- Australia’s unempoyment rate is set to climb to 7% by October 2020, according to Westpac’s latest forecasts.
- Its economists made the prediction, noting the government’s stimulus package won’t avert a recession.
- Chief economist Bill Evans also warned business conditions will only get worse if Australia was to enter a “European-style full lockdown”.
- Visit Business Insider Australia’s homepage for more stories.
It’s the news no one wants to hear.
As the coronavirus takes Australia into its first recession in 30 years, people will lose their jobs and unemployment will shoot up from its current 5.3% to levels not seen in decades, according to Westpac’s latest forecasts.
“The unemployment rate is now forecast to reach 7% by October 2020 – up from the previous estimate of 5.8% to 6.0 – due to the larger negative shocks to the labour-intensive sectors such as recreation, tourism, education, renovations and addition, and dwelling construction,” Westpac chief economist Bill Evans said.
He noted that the official forecast would be even worse if some job seekers weren’t also expected to stop looking for work as the economy deteriorates — the headline unemployment figure only covers those actively seeking work who cannot get it.
The update makes for sobering reading. The last time unemployment reached that level was in 2003, while you’d have to go back to the 1990s to really see anything above that. That remains a distinct possibility, with Evans stating that business conditions will only get worse if Australia was to enter a “European style full lockdown”.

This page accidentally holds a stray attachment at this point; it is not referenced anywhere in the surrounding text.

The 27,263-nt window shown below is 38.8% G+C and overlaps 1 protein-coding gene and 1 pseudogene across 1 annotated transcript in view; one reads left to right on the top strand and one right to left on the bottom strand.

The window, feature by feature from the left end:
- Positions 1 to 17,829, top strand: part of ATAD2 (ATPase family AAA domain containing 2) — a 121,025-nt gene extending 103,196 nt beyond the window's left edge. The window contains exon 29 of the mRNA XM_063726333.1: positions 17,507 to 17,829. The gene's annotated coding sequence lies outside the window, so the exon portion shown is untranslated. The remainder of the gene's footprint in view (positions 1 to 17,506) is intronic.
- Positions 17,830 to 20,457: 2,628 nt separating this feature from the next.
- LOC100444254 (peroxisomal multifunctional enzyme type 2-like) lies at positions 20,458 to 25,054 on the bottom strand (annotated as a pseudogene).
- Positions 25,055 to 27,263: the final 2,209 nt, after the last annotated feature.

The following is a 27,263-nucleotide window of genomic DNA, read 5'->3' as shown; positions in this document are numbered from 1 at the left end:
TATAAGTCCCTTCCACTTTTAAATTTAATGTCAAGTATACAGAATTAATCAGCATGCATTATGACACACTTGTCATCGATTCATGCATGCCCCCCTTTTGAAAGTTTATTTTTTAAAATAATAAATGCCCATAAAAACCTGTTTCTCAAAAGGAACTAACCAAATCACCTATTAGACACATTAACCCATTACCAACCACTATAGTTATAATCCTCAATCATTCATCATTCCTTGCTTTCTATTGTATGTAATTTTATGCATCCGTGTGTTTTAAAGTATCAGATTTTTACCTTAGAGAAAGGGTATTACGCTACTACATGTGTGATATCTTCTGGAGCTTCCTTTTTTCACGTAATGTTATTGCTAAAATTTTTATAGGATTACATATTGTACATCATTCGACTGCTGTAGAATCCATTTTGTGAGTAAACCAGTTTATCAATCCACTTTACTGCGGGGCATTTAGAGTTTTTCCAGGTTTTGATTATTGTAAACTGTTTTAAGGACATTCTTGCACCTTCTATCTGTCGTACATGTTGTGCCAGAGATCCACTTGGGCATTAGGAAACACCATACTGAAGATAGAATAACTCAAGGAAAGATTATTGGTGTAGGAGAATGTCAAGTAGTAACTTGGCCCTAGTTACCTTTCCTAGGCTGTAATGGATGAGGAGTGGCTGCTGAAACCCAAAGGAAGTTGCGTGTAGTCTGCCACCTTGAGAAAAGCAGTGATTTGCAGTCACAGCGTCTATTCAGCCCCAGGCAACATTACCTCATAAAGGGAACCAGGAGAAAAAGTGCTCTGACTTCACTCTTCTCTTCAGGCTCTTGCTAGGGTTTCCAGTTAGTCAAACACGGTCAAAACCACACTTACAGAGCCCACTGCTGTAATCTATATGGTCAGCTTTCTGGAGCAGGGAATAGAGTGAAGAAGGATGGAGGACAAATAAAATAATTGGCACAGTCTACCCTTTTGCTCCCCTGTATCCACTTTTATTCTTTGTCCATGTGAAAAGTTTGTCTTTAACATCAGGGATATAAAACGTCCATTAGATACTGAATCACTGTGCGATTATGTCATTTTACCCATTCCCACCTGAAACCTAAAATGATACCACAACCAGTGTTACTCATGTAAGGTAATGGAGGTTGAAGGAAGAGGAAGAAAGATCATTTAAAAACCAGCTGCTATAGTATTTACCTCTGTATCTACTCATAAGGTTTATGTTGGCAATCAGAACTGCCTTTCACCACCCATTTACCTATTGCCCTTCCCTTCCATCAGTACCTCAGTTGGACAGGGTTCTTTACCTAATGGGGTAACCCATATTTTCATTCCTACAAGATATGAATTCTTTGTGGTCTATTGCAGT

“Not surprisingly, the forecasts are subject to downward revision in the event of such an occurrence,” he said.
For what it’s worth the Federal Government reaffirmed on Wednesday it has no intention of locking the country down. Other major measures announced in recent weeks, including mandatory quarantine for foreign visitors and restrictions on public gatherings, however, will have major economic repercussions, Evans said.
“We have increased our estimate of the shock to the most exposed component of consumer spending – hotels, restaurants and cafes, recreational services, and air travel – to minus 40% over the two quarters from minus 25%,” he said. “We [also] expect outbound and inbound tourism to contract by 80% over the two quarters.”
Taken in sum, Westpac now sees the Australian economy contracting by 1% in the first half of 2020 spurring a presumably short-lived recession before growing 2.5% in the back end of the year.
The Federal Government’s $17.6 billion stimulus package “would not be sufficiently stimulative to avert a recession”, Evans concluded.
The only real silver lining to the whole analysis is that Evans says while Australia will suffer a deep recession, it shouldn’t be nearly as painful as Australia’s last one in 1991 when unemployment almost doubled to reach 11%.
Small comfort perhaps.
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